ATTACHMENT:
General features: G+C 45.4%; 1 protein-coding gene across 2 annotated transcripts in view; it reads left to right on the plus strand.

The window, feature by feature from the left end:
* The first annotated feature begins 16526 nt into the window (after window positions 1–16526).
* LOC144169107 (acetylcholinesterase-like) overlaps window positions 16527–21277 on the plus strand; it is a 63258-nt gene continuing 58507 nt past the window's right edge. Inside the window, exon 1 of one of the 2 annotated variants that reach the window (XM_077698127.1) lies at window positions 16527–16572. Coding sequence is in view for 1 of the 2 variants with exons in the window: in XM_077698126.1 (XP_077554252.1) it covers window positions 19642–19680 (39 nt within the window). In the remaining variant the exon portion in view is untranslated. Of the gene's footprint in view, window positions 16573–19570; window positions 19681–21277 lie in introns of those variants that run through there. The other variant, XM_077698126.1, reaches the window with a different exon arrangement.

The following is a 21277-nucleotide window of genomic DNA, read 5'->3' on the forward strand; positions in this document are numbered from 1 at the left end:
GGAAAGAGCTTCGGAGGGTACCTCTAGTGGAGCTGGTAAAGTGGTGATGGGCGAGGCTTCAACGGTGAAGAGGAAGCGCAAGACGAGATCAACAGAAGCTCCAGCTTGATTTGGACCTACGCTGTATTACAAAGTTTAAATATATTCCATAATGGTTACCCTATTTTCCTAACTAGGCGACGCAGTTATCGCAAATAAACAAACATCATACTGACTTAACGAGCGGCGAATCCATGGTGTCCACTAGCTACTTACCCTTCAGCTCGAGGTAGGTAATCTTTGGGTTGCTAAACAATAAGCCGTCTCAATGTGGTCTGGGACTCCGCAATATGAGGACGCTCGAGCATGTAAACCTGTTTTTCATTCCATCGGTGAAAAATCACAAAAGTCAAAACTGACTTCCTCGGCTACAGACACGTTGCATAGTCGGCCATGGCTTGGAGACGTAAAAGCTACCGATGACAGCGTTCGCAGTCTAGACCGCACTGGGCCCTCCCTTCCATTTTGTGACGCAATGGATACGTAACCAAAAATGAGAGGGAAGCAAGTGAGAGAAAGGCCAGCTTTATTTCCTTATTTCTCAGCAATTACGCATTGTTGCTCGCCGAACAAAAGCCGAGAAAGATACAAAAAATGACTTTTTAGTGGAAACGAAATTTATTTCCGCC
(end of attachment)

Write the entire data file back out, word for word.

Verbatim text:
General features: G+C 45.4%; 1 protein-coding gene across 2 annotated transcripts in view; it reads left to right on the plus strand.

The window, feature by feature from the left end:
* The first annotated feature begins 16526 nt into the window (after window positions 1–16526).
* LOC144169107 (acetylcholinesterase-like) overlaps window positions 16527–21277 on the plus strand; it is a 63258-nt gene continuing 58507 nt past the window's right edge. Inside the window, exon 1 of one of the 2 annotated variants that reach the window (XM_077698127.1) lies at window positions 16527–16572. Coding sequence is in view for 1 of the 2 variants with exons in the window: in XM_077698126.1 (XP_077554252.1) it covers window positions 19642–19680 (39 nt within the window). In the remaining variant the exon portion in view is untranslated. Of the gene's footprint in view, window positions 16573–19570; window positions 19681–21277 lie in introns of those variants that run through there. The other variant, XM_077698126.1, reaches the window with a different exon arrangement.

The following is a 21277-nucleotide window of genomic DNA, read 5'->3' on the forward strand; positions in this document are numbered from 1 at the left end:
GGAAAGAGCTTCGGAGGGTACCTCTAGTGGAGCTGGTAAAGTGGTGATGGGCGAGGCTTCAACGGTGAAGAGGAAGCGCAAGACGAGATCAACAGAAGCTCCAGCTTGATTTGGACCTACGCTGTATTACAAAGTTTAAATATATTCCATAATGGTTACCCTATTTTCCTAACTAGGCGACGCAGTTATCGCAAATAAACAAACATCATACTGACTTAACGAGCGGCGAATCCATGGTGTCCACTAGCTACTTACCCTTCAGCTCGAGGTAGGTAATCTTTGGGTTGCTAAACAATAAGCCGTCTCAATGTGGTCTGGGACTCCGCAATATGAGGACGCTCGAGCATGTAAACCTGTTTTTCATTCCATCGGTGAAAAATCACAAAAGTCAAAACTGACTTCCTCGGCTACAGACACGTTGCATAGTCGGCCATGGCTTGGAGACGTAAAAGCTACCGATGACAGCGTTCGCAGTCTAGACCGCACTGGGCCCTCCCTTCCATTTTGTGACGCAATGGATACGTAACCAAAAATGAGAGGGAAGCAAGTGAGAGAAAGGCCAGCTTTATTTCCTTATTTCTCAGCAATTACGCATTGTTGCTCGCCGAACAAAAGCCGAGAAAGATACAAAAAATGACTTTTTAGTGGAAACGAAATTTATTTCCGCC